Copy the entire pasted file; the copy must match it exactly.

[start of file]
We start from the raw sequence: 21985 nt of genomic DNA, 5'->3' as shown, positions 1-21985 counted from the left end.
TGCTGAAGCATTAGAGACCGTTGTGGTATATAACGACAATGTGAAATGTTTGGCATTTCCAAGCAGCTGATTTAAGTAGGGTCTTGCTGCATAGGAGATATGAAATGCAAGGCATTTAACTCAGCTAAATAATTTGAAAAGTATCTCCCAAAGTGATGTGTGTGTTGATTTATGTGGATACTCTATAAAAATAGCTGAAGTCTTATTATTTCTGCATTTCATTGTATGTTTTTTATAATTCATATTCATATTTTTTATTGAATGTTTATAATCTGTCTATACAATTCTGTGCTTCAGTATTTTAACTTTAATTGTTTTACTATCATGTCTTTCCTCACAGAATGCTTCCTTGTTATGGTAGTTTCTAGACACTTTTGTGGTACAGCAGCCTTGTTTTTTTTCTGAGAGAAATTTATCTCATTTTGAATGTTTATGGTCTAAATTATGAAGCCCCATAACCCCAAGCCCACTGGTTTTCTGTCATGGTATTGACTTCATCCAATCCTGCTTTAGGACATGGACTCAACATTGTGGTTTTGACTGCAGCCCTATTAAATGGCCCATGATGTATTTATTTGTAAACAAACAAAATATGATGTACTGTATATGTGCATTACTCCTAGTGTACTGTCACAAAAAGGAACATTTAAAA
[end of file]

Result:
We start from the raw sequence: 21985 nt of genomic DNA, 5'->3' as shown, positions 1-21985 counted from the left end.
TGCTGAAGCATTAGAGACCGTTGTGGTATATAACGACAATGTGAAATGTTTGGCATTTCCAAGCAGCTGATTTAAGTAGGGTCTTGCTGCATAGGAGATATGAAATGCAAGGCATTTAACTCAGCTAAATAATTTGAAAAGTATCTCCCAAAGTGATGTGTGTGTTGATTTATGTGGATACTCTATAAAAATAGCTGAAGTCTTATTATTTCTGCATTTCATTGTATGTTTTTTATAATTCATATTCATATTTTTTATTGAATGTTTATAATCTGTCTATACAATTCTGTGCTTCAGTATTTTAACTTTAATTGTTTTACTATCATGTCTTTCCTCACAGAATGCTTCCTTGTTATGGTAGTTTCTAGACACTTTTGTGGTACAGCAGCCTTGTTTTTTTTCTGAGAGAAATTTATCTCATTTTGAATGTTTATGGTCTAAATTATGAAGCCCCATAACCCCAAGCCCACTGGTTTTCTGTCATGGTATTGACTTCATCCAATCCTGCTTTAGGACATGGACTCAACATTGTGGTTTTGACTGCAGCCCTATTAAATGGCCCATGATGTATTTATTTGTAAACAAACAAAATATGATGTACTGTATATGTGCATTACTCCTAGTGTACTGTCACAAAAAGGAACATTTAAAA